The Woodrow Wilson Center Press
Through anthropology, political science, and other disciplines, the contributors examine women's role in nation-building, rural household economies, and democratization and civic activism.
In Beyond Imagined Communities four historians examine social situations, showing how more diverse cultural influences shaped Latin American nationalisms.
In this pathbreaking book, Xiaoyuan Liu establishes the ways in which the history of the Chinese Communist Party was, from the Yan'an period onward, intertwined with the ethnopolitics of the Chinese "periphery."
Has the current political system in the People's Republic of China lost its legitimacy in the eyes of the Chinese public? On the basis of three carefully drawn surveys of Beijing residents between 1995 and 1999, the author finds that diffuse support for the current political system—based on attitudes toward institutions and values—remains strong, at least among city-dwellers, though it is gradually declining.
One of the first evaluations of China's leadership transition with Jiang Zemin's 2002 retirement as Communist Party chief, this book probes the country's related institutional transitions—both those under way and those still needed if China is to remain stable and prosperous in the 21st century.
Governance on the Ground shows people at a local level working through municipal institutions to take more responsibility for their own lives and environment. This study reports what social scientists in eight local networks found when they chose their own subjects for a worldwide comparative study of institutional reform at the local level.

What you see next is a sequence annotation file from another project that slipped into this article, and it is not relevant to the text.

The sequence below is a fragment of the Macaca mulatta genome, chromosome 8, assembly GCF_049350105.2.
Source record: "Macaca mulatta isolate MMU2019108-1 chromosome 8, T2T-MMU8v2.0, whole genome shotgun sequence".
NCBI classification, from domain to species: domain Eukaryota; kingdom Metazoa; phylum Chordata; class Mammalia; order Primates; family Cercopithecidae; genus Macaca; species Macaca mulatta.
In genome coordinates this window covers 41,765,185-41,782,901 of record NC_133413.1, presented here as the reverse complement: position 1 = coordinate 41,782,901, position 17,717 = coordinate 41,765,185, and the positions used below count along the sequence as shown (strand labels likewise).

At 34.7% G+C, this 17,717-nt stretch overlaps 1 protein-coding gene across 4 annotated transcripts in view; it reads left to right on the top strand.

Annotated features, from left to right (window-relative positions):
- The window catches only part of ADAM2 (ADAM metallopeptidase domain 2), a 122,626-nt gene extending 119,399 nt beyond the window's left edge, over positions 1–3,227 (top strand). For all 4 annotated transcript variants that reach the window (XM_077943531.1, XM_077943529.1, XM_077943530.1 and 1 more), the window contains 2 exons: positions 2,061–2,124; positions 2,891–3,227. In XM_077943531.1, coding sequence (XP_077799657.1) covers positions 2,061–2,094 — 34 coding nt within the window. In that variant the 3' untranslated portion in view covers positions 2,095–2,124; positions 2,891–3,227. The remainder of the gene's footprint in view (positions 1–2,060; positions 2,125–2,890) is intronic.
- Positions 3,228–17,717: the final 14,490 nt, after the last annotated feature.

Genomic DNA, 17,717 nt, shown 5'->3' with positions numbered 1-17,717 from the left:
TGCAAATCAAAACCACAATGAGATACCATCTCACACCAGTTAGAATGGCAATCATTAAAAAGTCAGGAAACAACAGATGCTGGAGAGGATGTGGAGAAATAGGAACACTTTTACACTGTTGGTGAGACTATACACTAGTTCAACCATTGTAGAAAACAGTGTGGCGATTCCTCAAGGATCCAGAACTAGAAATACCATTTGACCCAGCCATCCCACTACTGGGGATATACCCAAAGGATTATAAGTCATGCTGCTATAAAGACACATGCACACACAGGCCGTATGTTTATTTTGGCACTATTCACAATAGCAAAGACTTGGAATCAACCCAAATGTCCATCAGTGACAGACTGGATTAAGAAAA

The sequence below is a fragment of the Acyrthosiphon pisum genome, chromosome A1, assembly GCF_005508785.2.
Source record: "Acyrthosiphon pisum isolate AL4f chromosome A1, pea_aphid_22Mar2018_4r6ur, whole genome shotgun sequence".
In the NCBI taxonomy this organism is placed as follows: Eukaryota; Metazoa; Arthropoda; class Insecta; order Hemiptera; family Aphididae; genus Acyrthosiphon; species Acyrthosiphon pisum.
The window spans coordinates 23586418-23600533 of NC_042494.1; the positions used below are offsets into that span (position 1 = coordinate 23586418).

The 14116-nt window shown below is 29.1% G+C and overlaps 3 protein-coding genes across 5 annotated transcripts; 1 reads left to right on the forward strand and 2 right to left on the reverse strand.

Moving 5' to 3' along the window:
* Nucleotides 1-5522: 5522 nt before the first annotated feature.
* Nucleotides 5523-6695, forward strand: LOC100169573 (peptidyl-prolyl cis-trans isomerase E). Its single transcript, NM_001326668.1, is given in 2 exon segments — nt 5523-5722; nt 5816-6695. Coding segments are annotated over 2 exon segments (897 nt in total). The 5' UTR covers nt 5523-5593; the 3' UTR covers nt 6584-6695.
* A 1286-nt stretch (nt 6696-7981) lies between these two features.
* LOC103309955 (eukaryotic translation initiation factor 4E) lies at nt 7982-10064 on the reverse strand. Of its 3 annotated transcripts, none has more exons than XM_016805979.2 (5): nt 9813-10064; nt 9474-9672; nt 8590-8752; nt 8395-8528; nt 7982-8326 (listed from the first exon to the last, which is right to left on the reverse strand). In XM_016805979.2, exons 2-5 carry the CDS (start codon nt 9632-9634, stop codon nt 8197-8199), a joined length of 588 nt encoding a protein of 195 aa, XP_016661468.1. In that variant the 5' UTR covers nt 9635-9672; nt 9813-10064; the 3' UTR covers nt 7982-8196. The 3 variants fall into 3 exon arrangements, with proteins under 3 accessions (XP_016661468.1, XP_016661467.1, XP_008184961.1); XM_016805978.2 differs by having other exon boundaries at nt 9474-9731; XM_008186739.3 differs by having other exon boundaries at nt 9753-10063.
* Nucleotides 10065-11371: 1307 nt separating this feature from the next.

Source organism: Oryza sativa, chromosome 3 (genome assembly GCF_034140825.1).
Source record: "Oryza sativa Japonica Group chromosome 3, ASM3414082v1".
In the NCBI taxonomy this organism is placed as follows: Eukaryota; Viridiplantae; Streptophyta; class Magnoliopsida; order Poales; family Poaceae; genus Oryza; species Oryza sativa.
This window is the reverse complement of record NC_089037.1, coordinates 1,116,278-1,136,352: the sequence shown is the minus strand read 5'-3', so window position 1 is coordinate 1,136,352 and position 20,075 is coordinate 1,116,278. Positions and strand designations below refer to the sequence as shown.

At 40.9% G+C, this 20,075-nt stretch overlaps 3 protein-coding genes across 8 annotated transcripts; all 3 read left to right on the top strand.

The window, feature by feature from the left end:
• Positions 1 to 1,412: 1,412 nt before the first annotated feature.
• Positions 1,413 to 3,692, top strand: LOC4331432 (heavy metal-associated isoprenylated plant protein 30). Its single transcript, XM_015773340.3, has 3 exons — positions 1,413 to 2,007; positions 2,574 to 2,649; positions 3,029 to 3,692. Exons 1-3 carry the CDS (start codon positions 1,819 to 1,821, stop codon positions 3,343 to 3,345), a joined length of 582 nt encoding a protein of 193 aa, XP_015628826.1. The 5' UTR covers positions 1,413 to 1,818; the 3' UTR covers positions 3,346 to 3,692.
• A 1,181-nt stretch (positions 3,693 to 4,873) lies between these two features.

This book presents an unprecedented dialogue with leading U.S., Russian, and Eurasian economic experts and policy-makers on the pivotal issues of economic reform, trade, and investment, and the prospects for an economic renaissance in the new states of the former Soviet Union.Contributors include Eduard Shevardnadze, Lee H. Hamilton, Yegor Gaidar, Lee H. Hamilton, S. Frederick Starr, Anders Åslund, and German O. Gref.
Some countries develop illegal drug industries, and others do not. Discerning the distinguishing characteristics--social, economic, and political--of countries with these industries forms the subject of this sophisticated and humane subject.
By virtually any standard of measurement, Latin America ranks as one of the most violent regions in the world. Violence and crime pose serious threats to the relatively fragile democracies of Latin America and the Caribbean. This volume offers timely discussion by attorneys, government officials, policy analysts, and academics from the United States and Latin America of the responses of the state, civil society, and the international community to these threats.
Religion Returns to the Public Square:Faith and Policy in America explores how and why religion has to be mixed up with American politics. Uncovering philosophical, historical, legal, and social roots of this relationship, these essays go beyond hot-button issues to reflect on the current interactions and future possibilities of religion and politics in America.